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3 tools to optimise your squat that you didn’t know were so important

“Do you ever feel pain or discomfort when you squat”.

Over 50% of the patient’s we treat at Insync Physiotherapy report anterior knee pain from power-lifting, yet 90% of these patient’s will not miss a training session within the week of complaining? Do you ever feel like you’re putting in too much effort into your training, with a lack of return?

It is very easy for most to train through pain. If your body mechanics are not assessed and critiqued, you will most definitely report ankle, knee or back/hip pain within 3 months of power lifting. This train of thought sits in well with the famous slogan “no pain, no gain”. However, this is definitely NOT the mentality you should go into the gym with on squat day.

When you decide to make a change and get your squat mechanics assessed  by a qualified Physiotherapist, you will no longer feel discomfort when squatting and you will no longer work harder and receive less from your squat efforts.

Furthermore, it is very frustrating hearing about physiotherapists treating your pain rather then what is causing it. Passive treatment does not work, you need your technique assessed and a program tailored for you in order to achieve peak performance.

To get the most out of your squat be sure to try the following tips.

Firstly, the three important joints that contribute to the performance of a good effective squat include the ankle, knee and hip joints. It is not only very important for these three joints on each side of the biomechanical chain to be working Insync but it is vital that they are functioning individually before they are able to work together. Below are three self-mobilisation techniques you can use to optimise each of these joints flexibility:

  • Ankle dorsiflexion mobilisation: (ankle bend) is very important in gaining depth to your squat. If you are lacking dorsiflexion range it is very common for you to compensate by bending the inward towards the midline of your body. Not to mention further changes that takes place above the knee due to this compensation strategy.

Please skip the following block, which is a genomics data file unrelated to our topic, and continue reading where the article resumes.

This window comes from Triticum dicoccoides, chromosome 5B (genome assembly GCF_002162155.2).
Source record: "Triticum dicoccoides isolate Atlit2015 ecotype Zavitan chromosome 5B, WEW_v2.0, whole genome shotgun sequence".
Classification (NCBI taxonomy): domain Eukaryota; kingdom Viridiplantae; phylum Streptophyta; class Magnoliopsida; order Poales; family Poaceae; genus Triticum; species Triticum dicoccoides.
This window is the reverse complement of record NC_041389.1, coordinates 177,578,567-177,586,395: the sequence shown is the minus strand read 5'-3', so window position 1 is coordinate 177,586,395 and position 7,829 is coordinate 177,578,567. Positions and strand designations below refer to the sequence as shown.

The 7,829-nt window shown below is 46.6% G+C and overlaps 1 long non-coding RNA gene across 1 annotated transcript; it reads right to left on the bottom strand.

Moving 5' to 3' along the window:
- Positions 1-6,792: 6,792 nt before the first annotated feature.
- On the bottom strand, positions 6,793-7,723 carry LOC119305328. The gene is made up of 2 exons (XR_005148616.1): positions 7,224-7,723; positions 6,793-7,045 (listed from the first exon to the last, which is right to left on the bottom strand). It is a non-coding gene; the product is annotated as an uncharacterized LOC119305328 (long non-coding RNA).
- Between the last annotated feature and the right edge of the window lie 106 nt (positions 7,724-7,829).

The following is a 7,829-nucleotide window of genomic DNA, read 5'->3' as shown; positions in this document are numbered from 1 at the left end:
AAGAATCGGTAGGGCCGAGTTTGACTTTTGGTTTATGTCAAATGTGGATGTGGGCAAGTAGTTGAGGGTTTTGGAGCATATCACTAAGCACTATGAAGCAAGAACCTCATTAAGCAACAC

• Patella mobilisations: The centred position of the patella in the groove at the end of your thigh bone is vital for proper force production of the quadriceps muscle. Patella tracking is a very common cause of pain in and around the knee. In addition, if the patella is tracking the body will compensate higher up, meaning your hip/back will start to hurt.
  • Lateral hip gapping: Good hip range of movement equates to a sufficient technical squat. Tight anterior hips structures can reduce your available hip flexion (bend) ultimately affecting your squat depth and lead to pain and compensation. It is important to note that the ‘pinching’ in your hip may be contributed to poor ankle and/or patella function which I have just mentioned.

Squats Tips – Part 1

Squats Tips – Part 3

Squats Tips – Part 2

To further help improve your technique be sure to schedule an appointment with our team of Physiotherapists today and together we can work to get you training at your best. Get in and get assessed today! You can contact our practice on 02 9569 5145 or book an appointment online.

Thanks for reading,
Insync Physiotherapy Team